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15.02.2014 - Ausgabe: 1/2014

An attraction for Büsum residents and holidaymakers

By Malgorzata Hendrix, Seebauer, Wefers und Partner GbR


The coast of Büsum has been the site of an extensive revamp and upgrade since 2012. As part of the project, the old tourist sites from the sixties are being given a complete overhaul, brought up to date and adapted to the expectations of today's holidaymakers. In addition to the popular green dyke, one of Büsum's main attractions, there is also the Perlebucht family lagoon with its sandy beach, creating an artificially constructed island.

With two water basins that are independent of the tide, Perlebucht island offers plenty of space for water sports. Büsum is an excellent spot for kite surfers as well as swimmers and bathers. The large sandy beach provides ample space for letting off steam and playing and the elevated promenade offers a fantastic view of the North Sea as well as access to Wadden Sea World Heritage. This makes it a very popular site for visitors of Büsum. Over the years, however, it has become rather outdated and no longer meets the needs of the visitors.

The building contractors of Büsum Health & Tourism Service were required to create a site that would be attractive and appealing to both residents and holidaymakers of all ages. When planning the revamp, particular attention was paid to families and children. The old individual pieces of play equipment scattered about the large area were to be replaced with a playground that would encourage the children to get active, stimulate their imaginations and appeal to the different senses. It was also important to create places for the children's parents to sit and relax. In a nutshell, everyone should feel comfortable and enjoy spending time at the family lagoon.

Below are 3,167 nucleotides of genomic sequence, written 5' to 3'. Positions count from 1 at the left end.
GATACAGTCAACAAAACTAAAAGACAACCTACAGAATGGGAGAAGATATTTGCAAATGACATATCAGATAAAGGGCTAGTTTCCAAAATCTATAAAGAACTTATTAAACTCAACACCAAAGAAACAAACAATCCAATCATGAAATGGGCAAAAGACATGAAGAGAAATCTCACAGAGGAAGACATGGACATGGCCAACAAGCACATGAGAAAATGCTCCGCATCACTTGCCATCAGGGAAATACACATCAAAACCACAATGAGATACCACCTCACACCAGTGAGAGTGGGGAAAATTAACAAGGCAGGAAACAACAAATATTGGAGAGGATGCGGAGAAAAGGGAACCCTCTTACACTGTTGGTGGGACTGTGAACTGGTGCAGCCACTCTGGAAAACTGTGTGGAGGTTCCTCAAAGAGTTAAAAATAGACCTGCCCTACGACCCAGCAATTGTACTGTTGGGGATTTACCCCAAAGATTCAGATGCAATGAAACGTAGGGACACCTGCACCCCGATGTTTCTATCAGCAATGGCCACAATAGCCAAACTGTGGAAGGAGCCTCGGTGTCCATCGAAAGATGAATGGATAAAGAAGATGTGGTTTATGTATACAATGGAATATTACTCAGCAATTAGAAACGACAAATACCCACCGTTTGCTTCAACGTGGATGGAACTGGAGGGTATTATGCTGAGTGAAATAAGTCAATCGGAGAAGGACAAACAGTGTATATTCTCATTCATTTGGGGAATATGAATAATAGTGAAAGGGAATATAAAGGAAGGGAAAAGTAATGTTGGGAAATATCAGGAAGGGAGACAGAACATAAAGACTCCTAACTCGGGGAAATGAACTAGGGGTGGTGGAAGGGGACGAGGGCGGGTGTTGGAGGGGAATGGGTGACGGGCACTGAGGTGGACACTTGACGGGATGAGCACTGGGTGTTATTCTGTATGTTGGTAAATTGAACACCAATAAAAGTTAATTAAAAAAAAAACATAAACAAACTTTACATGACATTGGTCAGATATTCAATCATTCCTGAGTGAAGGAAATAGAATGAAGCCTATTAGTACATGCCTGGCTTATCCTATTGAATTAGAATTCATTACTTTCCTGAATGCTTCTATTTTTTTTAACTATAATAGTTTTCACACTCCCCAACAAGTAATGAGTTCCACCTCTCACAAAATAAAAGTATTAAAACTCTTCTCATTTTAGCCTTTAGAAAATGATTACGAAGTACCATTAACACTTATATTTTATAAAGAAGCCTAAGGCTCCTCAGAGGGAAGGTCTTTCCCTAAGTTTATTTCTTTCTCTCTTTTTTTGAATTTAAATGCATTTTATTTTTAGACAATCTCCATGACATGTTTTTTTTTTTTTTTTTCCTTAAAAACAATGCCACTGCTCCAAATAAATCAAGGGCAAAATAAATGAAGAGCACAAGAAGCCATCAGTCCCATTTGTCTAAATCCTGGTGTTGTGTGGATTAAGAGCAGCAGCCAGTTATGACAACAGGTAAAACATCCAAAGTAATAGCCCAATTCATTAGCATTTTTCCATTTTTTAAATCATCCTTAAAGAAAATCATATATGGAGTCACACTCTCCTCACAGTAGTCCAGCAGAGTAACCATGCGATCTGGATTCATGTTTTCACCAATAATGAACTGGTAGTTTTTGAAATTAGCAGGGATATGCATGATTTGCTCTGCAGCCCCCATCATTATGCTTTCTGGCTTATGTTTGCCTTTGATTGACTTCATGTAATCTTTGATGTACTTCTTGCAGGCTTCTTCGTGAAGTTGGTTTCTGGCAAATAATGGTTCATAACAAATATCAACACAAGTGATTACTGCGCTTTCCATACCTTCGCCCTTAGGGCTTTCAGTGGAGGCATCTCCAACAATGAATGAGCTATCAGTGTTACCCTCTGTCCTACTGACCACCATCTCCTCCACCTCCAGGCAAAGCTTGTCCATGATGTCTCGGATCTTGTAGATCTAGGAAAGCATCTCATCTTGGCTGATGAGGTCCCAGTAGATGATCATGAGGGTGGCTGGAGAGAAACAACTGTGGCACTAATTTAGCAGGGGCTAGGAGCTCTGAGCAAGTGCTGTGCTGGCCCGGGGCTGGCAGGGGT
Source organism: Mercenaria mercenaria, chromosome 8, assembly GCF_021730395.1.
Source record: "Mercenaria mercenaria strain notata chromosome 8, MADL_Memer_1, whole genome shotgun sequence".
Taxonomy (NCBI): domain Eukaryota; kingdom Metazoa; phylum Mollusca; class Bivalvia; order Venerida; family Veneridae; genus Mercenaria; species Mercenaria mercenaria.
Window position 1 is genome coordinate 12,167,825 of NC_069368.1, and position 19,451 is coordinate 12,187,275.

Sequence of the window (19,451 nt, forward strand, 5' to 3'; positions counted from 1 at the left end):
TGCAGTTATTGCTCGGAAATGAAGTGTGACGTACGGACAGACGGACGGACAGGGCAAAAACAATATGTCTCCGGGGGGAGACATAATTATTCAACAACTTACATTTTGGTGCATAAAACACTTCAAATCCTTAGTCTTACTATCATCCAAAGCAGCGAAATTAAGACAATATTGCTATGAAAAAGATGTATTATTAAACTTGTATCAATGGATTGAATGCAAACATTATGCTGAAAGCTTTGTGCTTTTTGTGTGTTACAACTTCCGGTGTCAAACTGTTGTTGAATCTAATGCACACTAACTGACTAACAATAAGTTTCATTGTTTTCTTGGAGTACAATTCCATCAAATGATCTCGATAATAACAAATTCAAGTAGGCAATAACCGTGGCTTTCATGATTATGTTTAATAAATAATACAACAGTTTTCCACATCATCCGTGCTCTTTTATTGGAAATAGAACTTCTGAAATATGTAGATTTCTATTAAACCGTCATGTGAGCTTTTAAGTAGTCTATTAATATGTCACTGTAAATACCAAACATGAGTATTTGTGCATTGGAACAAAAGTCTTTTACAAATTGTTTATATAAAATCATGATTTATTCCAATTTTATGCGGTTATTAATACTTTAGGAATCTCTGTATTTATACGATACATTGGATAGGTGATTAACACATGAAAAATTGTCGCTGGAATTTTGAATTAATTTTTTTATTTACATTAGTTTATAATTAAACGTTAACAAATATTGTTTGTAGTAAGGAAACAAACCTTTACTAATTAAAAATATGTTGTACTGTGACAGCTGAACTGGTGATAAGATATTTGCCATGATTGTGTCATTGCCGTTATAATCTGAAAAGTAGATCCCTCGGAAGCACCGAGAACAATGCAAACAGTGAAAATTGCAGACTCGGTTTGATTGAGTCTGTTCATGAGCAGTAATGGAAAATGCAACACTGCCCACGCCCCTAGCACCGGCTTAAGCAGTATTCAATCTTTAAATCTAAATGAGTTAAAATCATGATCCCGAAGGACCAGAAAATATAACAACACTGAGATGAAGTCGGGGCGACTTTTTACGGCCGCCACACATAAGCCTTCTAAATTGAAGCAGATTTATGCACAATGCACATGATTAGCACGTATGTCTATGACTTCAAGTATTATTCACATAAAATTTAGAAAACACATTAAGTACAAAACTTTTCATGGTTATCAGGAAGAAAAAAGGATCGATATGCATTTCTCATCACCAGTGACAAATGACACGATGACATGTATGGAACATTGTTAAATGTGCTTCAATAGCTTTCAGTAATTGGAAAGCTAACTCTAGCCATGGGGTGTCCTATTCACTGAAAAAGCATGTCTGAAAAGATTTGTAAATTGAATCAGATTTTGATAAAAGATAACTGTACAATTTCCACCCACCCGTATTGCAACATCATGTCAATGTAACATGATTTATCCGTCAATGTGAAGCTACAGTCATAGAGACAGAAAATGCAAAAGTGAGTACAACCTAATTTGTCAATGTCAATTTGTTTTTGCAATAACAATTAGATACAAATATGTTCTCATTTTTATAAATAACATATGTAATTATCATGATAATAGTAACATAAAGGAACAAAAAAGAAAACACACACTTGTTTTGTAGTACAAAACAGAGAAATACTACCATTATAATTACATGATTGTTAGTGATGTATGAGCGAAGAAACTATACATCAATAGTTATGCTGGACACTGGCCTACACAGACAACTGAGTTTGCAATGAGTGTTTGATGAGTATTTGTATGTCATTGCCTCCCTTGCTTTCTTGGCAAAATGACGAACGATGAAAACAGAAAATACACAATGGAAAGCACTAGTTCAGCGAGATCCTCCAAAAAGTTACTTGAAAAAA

"The local authority of Büsum has invested in the play area (Perlebucht family lagoon) because children are the future of Büsum. Families are an important target group for Büsum – a group that has visited the North Sea spa town frequently for several generations. This is why it is especially important to invest in the next generation and to ensure that children on holiday are happy and pass on this feeling to their own children.
The new play area offers children the chance to let off steam, dig in the sand and try out the different equipment such as the trampoline, climbing apparatus, slide etc. Meanwhile, their parents can keep an eye on their children whilst relaxing in a beach chair. Sporty families really get their money's worth in the central area of the island. Whether it's surfing, kite-surfing or beach volleyball, there are plenty of physical activities on offer," says Mayor Maik Schwartau.

The family area is nestled in the newly developed dune landscape, which is a perfect invitation for relaxation and unwinding. To appeal to as many age groups – children as well as teenagers – as possible, the adventure play area was developed as a two-part construction. For the older ones (or perhaps rather the more daring), the double mast climbing net is now in a more distinguished, open place and enables the fearless victors to look out onto Wadden Sea or to the town concealed behind the dyke. The crow's nest reaches 10.30 metres above sea level and is therefore significantly higher than the breakwater at 8.40 metres above sea level. The red flag of the Büsum crabs at the top of the mast signifies great fun and people can see this from far away.